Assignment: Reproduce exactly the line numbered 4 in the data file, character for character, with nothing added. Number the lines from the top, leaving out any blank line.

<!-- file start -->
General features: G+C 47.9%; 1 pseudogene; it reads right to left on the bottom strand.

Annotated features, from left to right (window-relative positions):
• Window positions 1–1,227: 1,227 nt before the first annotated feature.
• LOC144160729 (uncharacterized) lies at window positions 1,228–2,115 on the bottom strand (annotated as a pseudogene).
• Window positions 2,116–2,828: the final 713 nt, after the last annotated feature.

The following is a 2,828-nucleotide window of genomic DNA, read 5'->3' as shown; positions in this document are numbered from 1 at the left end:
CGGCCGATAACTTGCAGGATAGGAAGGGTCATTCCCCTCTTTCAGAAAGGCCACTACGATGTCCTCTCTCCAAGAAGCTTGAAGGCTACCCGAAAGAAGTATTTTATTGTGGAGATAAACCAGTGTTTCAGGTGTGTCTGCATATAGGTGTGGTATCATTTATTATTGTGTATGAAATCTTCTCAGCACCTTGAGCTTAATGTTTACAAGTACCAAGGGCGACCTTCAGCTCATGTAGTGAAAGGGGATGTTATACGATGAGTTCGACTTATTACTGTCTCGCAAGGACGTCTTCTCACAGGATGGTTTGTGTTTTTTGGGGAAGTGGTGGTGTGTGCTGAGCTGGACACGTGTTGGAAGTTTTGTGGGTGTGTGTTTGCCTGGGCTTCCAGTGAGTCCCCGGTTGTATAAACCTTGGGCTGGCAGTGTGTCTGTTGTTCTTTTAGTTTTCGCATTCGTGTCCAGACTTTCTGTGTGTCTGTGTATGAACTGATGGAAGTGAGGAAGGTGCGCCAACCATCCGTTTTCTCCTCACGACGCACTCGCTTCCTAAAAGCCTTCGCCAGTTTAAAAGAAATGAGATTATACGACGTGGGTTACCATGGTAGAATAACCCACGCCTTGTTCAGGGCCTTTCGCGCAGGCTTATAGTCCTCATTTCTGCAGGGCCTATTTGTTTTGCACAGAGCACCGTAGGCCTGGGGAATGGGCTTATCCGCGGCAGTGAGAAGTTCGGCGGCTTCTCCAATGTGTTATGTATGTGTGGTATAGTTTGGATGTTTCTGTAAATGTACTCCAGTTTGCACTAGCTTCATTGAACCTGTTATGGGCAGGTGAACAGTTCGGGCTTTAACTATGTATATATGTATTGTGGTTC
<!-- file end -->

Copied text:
• LOC144160729 (uncharacterized) lies at window positions 1,228–2,115 on the bottom strand (annotated as a pseudogene).